Mindmap Alone or as a Group on the Web With MindMeister
By Erez Zukerman
At a Glance
Requires no plugins
Can’t specify link types
MindMeister lets an individual or a team lay out thoughts visually and easily create appealing mind maps for any project.
We all need to gather our thoughts every now and then. Some of us do that by just writing in a simple text editor, such as Simplenote, but others may find the look of a blank page intimidating. Also, some people tend to be more visually organized than others; if you’re one of those people, perhaps a mind map is what you need. MindMeister (various pricing from free for personal use to $20/month) is a low-overhead, efficient online tool for creating such mind maps, on your own or with others.
A mind map is simply a diagram with a concept in the center, and branches leading off it to various directions. If you remember Google’s Wonder Wheel feature, you know what a mind map is. For example, if you were to consider adopting a dog, the core idea could say something like “New dog,” with a branch for “possible names,” another branch for “shelters” (i.e, where to look), yet another branch for “desired characteristics,” and so on. Each of these branches could have sub-branches, so you could have “names suggested by Sam” and “names suggested by Bill,” both under the “possible names” branch. The end result is a very visual representation of your thoughts.
While there are free and simple mind-mapping applications you can download (such as Blumind and FreeMind), MindMeister lets you create a mind map using nothing but a Web browser. Each node (or “idea”) can have its own icon, as well as a color, font size, and text style (bold/italic). If you have more than a couple of words to say about an idea, you can attach a note to it. You can also add URLs to an idea, and even attach files to it.
You can use MindMeister as a project management system of sorts: Any idea can be made into a task, given a priority (on a scale of one to seven), a due date, a completion percentage, and an assignee. Each of these changes is reflected visually on the mind map, so you can see all task properties at a glance.
If your idea is complex, a mind map representing it can become cluttered. MindMeister helps alleviate this by making each idea collapsible. So if you don’t want to think about names for the dog at the moment, simply collapse the “names” branch, and you can focus other branches.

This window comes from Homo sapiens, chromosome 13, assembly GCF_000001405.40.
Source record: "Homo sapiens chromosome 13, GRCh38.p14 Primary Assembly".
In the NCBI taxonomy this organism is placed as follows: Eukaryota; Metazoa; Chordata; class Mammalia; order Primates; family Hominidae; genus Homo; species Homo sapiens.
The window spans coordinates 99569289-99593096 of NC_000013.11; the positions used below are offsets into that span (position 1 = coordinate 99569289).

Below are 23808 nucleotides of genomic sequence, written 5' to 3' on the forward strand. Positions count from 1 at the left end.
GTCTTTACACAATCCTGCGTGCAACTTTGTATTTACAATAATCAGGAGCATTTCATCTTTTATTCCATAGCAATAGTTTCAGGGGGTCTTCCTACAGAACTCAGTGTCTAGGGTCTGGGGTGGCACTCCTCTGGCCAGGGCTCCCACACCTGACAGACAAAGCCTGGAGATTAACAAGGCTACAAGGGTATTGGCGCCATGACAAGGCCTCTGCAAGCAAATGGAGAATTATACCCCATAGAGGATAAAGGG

Unlike downloadable mind mapper TheBrain, MindMeister only lets you link each thought with just one parent. It also keeps things simple (perhaps too simple, for some) by not letting you specify link types to indicate relationships between different ideas (“inspired by”, for example).
MindMeister has powerful collaboration features. You can invite collaborators over email. When editing the map simultaneously with another person, any changes you make are reflected in real-time on both systems–MindMeister calls this “brainstorming mode,” and it’s easy to see why. It’s actually a lot of fun to use: Move a node, and it moves on the other person’s computer. This could get confusing, so MindMeister animates the moves smoothly and highlights any changes with color as they’re made, so you can easily see what the other person changed.
Another powerful MindMeister feature is the History View. This is a horizontal bar with color-coded dots (according to the color assigned to each collaborator). You can use this bar to travel back in time to a previous version of the mind map. As you scrub back to past versions, the map changes instantly, so it’s easy to find the version you were looking for.
MindMeister offers multiple visual themes and apps for iPad, iPhone and Android. It also works well with Google Apps for business users. All in all, it’s a robust, friendly way to visually collaborate on ideas.